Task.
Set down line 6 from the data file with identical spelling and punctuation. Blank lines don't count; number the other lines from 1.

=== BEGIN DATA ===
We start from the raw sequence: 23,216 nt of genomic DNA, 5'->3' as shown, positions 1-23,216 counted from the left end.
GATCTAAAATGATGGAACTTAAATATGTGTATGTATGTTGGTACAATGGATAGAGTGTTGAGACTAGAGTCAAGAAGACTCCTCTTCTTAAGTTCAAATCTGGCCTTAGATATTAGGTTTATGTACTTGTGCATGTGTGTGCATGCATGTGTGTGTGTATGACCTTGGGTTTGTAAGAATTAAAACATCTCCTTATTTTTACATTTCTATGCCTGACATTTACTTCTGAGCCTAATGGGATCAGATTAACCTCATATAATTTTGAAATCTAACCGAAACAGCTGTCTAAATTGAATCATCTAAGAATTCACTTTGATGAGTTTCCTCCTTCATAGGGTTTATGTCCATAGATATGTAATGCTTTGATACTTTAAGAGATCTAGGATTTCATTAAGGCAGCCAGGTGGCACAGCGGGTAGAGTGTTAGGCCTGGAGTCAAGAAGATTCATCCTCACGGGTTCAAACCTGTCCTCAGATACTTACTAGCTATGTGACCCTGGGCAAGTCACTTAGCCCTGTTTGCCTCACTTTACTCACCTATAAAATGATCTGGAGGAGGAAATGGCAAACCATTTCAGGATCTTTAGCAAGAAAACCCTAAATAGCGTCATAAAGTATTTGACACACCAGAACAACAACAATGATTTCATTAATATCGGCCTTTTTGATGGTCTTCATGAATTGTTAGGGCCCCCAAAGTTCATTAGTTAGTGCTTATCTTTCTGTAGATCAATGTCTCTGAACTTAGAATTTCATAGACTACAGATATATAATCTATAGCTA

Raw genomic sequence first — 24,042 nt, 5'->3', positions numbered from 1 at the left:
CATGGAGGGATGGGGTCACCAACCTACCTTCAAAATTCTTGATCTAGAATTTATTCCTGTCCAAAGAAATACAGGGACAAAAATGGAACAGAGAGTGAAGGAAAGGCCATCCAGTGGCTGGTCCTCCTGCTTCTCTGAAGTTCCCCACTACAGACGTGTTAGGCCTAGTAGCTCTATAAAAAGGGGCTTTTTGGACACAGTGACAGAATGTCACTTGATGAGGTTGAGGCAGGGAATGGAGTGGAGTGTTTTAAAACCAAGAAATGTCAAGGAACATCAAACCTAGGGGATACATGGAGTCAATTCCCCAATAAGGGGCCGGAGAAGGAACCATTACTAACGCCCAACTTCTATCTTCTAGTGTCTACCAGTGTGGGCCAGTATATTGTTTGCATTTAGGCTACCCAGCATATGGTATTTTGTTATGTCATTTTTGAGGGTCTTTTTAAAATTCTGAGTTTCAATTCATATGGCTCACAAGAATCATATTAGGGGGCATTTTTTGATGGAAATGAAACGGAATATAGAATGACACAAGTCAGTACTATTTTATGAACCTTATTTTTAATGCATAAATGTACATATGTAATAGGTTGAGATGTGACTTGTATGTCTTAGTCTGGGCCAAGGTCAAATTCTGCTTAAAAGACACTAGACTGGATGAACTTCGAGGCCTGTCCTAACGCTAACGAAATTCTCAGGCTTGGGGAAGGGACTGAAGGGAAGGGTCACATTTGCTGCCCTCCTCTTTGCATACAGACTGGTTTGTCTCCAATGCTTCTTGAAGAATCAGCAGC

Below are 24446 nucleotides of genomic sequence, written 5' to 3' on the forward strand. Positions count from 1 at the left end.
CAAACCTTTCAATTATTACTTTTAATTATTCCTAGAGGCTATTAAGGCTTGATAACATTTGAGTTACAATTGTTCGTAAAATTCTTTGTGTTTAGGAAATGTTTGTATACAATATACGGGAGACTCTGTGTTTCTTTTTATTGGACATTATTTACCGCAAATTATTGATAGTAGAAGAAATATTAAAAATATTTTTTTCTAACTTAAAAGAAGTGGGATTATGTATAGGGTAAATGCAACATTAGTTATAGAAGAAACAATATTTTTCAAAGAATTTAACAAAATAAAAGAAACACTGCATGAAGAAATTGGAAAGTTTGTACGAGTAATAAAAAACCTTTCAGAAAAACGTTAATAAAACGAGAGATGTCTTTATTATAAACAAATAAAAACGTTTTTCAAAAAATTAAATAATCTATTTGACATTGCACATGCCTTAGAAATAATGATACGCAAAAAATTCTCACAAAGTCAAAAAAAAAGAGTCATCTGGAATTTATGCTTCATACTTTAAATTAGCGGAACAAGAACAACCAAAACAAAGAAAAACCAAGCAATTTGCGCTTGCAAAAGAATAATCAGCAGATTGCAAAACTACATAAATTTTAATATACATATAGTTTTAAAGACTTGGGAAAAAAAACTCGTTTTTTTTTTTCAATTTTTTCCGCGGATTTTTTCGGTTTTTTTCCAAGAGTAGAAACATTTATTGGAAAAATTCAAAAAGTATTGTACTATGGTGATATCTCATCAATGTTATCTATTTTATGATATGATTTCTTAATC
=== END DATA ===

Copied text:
CAAACCTTTCAATTATTACTTTTAATTATTCCTAGAGGCTATTAAGGCTTGATAACATTTGAGTTACAATTGTTCGTAAAATTCTTTGTGTTTAGGAAATGTTTGTATACAATATACGGGAGACTCTGTGTTTCTTTTTATTGGACATTATTTACCGCAAATTATTGATAGTAGAAGAAATATTAAAAATATTTTTTTCTAACTTAAAAGAAGTGGGATTATGTATAGGGTAAATGCAACATTAGTTATAGAAGAAACAATATTTTTCAAAGAATTTAACAAAATAAAAGAAACACTGCATGAAGAAATTGGAAAGTTTGTACGAGTAATAAAAAACCTTTCAGAAAAACGTTAATAAAACGAGAGATGTCTTTATTATAAACAAATAAAAACGTTTTTCAAAAAATTAAATAATCTATTTGACATTGCACATGCCTTAGAAATAATGATACGCAAAAAATTCTCACAAAGTCAAAAAAAAAGAGTCATCTGGAATTTATGCTTCATACTTTAAATTAGCGGAACAAGAACAACCAAAACAAAGAAAAACCAAGCAATTTGCGCTTGCAAAAGAATAATCAGCAGATTGCAAAACTACATAAATTTTAATATACATATAGTTTTAAAGACTTGGGAAAAAAAACTCGTTTTTTTTTTTCAATTTTTTCCGCGGATTTTTTCGGTTTTTTTCCAAGAGTAGAAACATTTATTGGAAAAATTCAAAAAGTATTGTACTATGGTGATATCTCATCAATGTTATCTATTTTATGATATGATTTCTTAATC